Many people who take up genealogy know about the many records that we can explore. We can look up anything from birth and death records to church records, marriage records, military records, and the list can go on and on. However one item that has escaped me until this summer were records that are on public display in almost any town you can think of. They are in government buildings, in public parks, in churches, and most any place that people will gather. They are there for you to see and use at will. I am talking about memorials that list names for many reasons. When visiting the towns where your ancestors lived it would be prudent to keep an eye out for these memorial records.
This summer I traveled to Digby, Nova Scotia, the home of many of my ancestors. By the waterfront, I noticed a memorial to the many people that had been lost at sea. They had many as Digby is well known for it’s fishing fleets. I found many names from my family being honored.
I also found the same in a local church. Seeing the names somehow made the place less unknown and a feeling that I belonged in some small way.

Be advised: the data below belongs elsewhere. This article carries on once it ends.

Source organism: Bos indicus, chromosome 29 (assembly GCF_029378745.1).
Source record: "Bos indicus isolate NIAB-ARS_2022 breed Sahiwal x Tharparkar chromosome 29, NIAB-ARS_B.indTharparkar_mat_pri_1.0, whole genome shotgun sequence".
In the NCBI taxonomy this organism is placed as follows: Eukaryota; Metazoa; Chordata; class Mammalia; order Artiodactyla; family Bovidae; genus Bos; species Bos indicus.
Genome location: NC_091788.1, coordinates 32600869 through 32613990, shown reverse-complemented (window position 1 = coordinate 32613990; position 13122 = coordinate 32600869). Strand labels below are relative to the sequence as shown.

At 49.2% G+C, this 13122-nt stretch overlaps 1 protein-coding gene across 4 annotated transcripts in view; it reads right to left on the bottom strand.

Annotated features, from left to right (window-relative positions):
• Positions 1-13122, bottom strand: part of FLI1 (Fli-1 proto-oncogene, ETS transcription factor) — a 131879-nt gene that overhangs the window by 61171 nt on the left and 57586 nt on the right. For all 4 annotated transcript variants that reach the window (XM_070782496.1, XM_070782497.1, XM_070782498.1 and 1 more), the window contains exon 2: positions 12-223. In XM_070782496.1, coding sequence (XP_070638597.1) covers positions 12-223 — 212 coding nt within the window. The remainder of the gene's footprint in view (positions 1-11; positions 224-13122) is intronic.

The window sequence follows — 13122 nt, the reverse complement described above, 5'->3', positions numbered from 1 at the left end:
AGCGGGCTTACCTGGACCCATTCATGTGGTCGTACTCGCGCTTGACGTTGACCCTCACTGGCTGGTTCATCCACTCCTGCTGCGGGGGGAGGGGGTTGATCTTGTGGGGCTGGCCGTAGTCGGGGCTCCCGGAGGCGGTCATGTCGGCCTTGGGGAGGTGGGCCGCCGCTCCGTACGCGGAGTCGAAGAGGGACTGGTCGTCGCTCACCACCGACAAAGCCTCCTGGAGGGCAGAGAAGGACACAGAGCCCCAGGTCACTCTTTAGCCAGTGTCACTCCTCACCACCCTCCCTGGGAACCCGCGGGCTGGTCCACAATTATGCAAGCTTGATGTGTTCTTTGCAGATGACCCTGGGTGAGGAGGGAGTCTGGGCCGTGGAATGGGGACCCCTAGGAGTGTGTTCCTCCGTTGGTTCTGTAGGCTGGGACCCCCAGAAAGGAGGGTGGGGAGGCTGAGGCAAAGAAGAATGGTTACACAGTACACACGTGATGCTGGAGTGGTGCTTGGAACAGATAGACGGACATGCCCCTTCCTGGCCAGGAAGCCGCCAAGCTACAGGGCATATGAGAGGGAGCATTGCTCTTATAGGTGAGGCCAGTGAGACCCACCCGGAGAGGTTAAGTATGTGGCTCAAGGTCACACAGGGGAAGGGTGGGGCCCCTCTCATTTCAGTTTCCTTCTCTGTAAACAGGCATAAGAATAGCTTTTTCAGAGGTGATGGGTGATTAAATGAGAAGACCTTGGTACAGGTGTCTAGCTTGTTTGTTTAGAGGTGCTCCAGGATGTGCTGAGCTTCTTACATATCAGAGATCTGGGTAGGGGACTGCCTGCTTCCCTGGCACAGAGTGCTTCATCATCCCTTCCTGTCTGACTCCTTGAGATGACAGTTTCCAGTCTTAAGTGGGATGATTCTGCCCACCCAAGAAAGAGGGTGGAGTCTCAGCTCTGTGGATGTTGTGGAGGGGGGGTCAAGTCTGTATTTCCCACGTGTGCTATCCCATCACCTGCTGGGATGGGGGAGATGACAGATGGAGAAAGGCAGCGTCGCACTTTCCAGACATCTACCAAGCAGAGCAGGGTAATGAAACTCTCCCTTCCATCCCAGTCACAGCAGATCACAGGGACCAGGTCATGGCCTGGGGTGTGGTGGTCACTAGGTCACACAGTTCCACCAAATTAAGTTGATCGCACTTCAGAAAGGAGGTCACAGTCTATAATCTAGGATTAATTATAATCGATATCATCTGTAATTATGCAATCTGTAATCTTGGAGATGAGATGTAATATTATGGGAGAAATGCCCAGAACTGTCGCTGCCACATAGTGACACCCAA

Downtown Digby also had a memorial to it’s soldiers of World War Two. Here also were familiar names.
In Haverhill Ma. I also found memorials with names on them. Here is a Korean War Memorial. Seeing one’s ancestors name here could be a major find for someone.
Even in my hometown of Plattsburgh, N.Y. I found names all around one our monuments.
I firmly believe that when visiting old hometowns and places that our ancestors lived and died, it would do well to keep a look out for these memorials. They could give you a clue that is needed to get more information. They may not be as good as a death certificate. They will not give you all the answers you need. But they just might be the key you need to open that door to getting to know your ancestors a little better.
Here is one more picture I took a few years ago. It is of the Vietnam War Memorial Wall. Engraved into the wall is the name of my cousin.